There is some evidence to support this, with studies among various age groups finding the same or greater rates of weight gain with consumption of reduced-fat compared to whole milk suggesting that people were compensating for the lowered calorie content of low-fat milk. But this is just speculation, and we do not know what people were replacing those calories with or the extent to which individual differences in overall diet quality could have affected food choice or, ultimately, weight gain.

What Have Other Studies Found?

Several lines of research have informed the AAP’s recommendations for reduced-fat milk in children over 2 years old which echo other public health dietary guidelines in emphasizing low intakes of saturated and trans fat, cholesterol, and added sugar and salt. However, data linking milk type to weight gain in young children are mixed: one study found no association, one found higher BMIs among kids drinking 1%/skim milk, and yet another found greater weight gain among those drinking 2%/whole-fat milk. Still, beginning around 2 years of age dairy products become a major source of saturated fat and cholesterol in children’s diets. In light of their association with overweight, a transition to reduced-fat milk (and other dairy products) is advocated for the very young.

What Should You Make of All This?

As with most nutrition advice – especially when it comes to a single food item (like milk) or a single nutrient (like saturated fat) – the key is balance. If your child eats a diet that is already low in saturated fat and is a healthy body weight then giving them whole fat milk is a reasonable choice. And while giving your kids a gallon of low-fat milk each day might not prevent them from gaining extra (unwanted) weight, serving a daily cup of low- fat milk, along with a heavy helping of vegetables, some quality protein, and a lot of good old-fashioned active play just might do wonders for their overall health.

Personally, I did switch from skim to 1% milk for my kids, but given that they eat a nutritious and balanced diet and get plenty of time in active play I won’t be making the switch to whole-fat milk just yet.

My oldest daughter, working on her milk pour.

My oldest daughter, pouring herself a glass of low-fat milk.

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  • I found this very interesting. My daughter, who is almost 2.5, has always skewed on the higher end of the weight for height chart (its genetic, her father who is now extremely trim, had the same build as a baby). Our ped recommended, and we had already made the choice to go directly from breast milk to 1% and/or skim when we weaned her. That choice raised a few eyebrows among some family and friends but its how I was raised and seemed very natural to me. My daughter loves her milk and eats a well-balanced diet (for a picky toddler) and I’ve noticed that she’s already started stretching out. Based on the study you referenced, I wonder if the researchers accounted for the fact that some of the 2 to 4s in their study may have been drinking low-fat/skim as the result of doctors orders because they too were naturally on the heavier side? Really interesting topic!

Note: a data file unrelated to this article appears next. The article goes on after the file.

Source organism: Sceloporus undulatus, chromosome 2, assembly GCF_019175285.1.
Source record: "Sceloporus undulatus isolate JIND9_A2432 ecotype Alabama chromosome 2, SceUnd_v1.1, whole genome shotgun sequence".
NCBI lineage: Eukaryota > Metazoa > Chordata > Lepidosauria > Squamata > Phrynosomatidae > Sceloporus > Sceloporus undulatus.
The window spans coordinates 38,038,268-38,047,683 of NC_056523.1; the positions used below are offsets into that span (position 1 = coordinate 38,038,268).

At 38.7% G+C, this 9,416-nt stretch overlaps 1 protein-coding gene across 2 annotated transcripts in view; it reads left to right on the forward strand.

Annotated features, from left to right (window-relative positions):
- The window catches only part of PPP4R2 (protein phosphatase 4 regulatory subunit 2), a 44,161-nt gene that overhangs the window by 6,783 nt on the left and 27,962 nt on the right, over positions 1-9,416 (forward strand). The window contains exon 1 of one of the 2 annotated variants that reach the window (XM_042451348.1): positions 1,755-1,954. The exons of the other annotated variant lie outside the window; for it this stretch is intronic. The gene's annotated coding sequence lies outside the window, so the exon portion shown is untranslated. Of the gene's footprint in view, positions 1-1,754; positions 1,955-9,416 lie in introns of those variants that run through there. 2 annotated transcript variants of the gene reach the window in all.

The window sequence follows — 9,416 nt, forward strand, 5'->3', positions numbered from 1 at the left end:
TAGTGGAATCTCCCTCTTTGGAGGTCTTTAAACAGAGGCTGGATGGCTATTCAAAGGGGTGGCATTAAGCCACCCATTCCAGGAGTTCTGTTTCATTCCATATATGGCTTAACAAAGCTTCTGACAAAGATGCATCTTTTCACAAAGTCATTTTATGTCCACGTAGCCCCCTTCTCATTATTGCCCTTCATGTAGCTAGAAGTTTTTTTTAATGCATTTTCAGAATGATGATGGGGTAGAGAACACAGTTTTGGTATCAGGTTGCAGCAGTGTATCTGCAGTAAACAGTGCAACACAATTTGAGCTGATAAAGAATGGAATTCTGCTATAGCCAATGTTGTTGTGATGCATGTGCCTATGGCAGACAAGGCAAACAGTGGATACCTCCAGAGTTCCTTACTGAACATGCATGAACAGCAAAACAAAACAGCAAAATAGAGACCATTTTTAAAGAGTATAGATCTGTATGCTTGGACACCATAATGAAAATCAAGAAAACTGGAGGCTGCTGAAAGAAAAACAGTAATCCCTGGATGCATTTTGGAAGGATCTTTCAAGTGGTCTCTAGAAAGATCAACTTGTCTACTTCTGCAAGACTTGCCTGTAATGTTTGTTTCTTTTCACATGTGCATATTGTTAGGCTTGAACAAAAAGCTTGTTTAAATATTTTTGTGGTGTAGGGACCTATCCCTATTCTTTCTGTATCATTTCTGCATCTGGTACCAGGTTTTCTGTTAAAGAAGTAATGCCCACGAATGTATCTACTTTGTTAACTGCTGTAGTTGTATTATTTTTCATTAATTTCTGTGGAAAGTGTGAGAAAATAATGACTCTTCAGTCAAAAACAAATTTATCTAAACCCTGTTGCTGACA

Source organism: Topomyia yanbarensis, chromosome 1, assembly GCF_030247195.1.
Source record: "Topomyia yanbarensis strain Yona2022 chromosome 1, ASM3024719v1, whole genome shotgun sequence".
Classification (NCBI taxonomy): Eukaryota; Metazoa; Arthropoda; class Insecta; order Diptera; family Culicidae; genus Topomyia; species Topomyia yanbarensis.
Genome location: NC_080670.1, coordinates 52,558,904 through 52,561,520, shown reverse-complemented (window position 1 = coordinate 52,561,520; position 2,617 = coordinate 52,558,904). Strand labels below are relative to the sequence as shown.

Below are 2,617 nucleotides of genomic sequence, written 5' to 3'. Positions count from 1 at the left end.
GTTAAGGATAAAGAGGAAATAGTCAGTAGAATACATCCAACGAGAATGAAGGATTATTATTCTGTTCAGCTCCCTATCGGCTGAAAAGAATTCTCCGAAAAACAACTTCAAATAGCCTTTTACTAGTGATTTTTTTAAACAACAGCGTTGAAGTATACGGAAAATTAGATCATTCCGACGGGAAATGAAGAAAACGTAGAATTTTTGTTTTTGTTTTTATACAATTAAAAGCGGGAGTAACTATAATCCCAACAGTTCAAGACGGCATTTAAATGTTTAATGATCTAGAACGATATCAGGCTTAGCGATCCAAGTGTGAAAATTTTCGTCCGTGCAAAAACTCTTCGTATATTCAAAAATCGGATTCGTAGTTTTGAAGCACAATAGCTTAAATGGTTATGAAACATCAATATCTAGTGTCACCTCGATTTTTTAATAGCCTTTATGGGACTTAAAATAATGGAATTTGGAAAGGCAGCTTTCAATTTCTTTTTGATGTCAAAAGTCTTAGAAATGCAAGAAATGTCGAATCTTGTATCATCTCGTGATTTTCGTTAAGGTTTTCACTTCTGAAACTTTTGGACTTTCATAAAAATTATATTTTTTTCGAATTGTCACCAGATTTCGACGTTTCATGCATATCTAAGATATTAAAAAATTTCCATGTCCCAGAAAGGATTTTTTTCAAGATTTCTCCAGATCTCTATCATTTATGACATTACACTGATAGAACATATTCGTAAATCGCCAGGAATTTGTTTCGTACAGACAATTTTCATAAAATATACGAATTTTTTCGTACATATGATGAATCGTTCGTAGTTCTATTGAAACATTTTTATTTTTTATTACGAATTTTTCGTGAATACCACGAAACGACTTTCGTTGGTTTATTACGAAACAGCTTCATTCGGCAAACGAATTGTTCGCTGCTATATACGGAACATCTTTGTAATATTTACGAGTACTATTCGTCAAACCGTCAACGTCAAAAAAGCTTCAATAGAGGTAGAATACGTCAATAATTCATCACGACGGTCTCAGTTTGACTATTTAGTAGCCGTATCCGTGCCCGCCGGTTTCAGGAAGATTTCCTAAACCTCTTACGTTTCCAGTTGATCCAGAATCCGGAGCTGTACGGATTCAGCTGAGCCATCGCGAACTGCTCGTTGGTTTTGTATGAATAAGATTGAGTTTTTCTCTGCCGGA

• Rebecca & Darren,
      Thank you for your comments. I think that the experience that both shared make an important point: all families have different reasons for making the decisions that they do and there is not a “one-size-fits-all” answer to this question of which milk (or, for that matter, most questions about parenting). I do think that there are a set of best practices and an evidence-base that can be used to make informed decisions, but in this case I think that “informed decision” is going to look a little different for everyone. The good news is that you can always reevaluate and, as Darren points out, there’s no sense in causing yourself a great deal of stress!

  • We are drinking raw milk, and thus whole milk. As you have outlined so nicely, there probably isn’t any special about either whole or skim milk, beyond their calorie content. On the scale of important decisions that parents face, this one ranks around the choice of what colored socks to wear – any possible benefit of choosing/guessing correctly is probabily outweighed by the stress some people might experience when grappling with yet another “what do i feed my kid so they live a perfect life” question. My 2 cents.

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  • Very helpful post – hopefully I can get my daughter to drink any kind of milk by the time she’s 2. I’ve actually had problems getting my tot (under the age of 2) to drink whole milk (or any kind of milk for that matter) and I blame how I introduced it. I wish I had done this trick: http://hintmama.com/2014/01/09/todays-hint-how-to-switch-to-milk-from-breast-milk-and-formula/

  • Dare

    I hope you will consider writing an update to this article now that the Dietary Guidelines Advisory Committee revised its recommendations: http://www.npr.org/sections/thesalt/2015/06/25/416936527/farewell-low-fat-why-scientists-applaud-lifting-a-ban-on-fat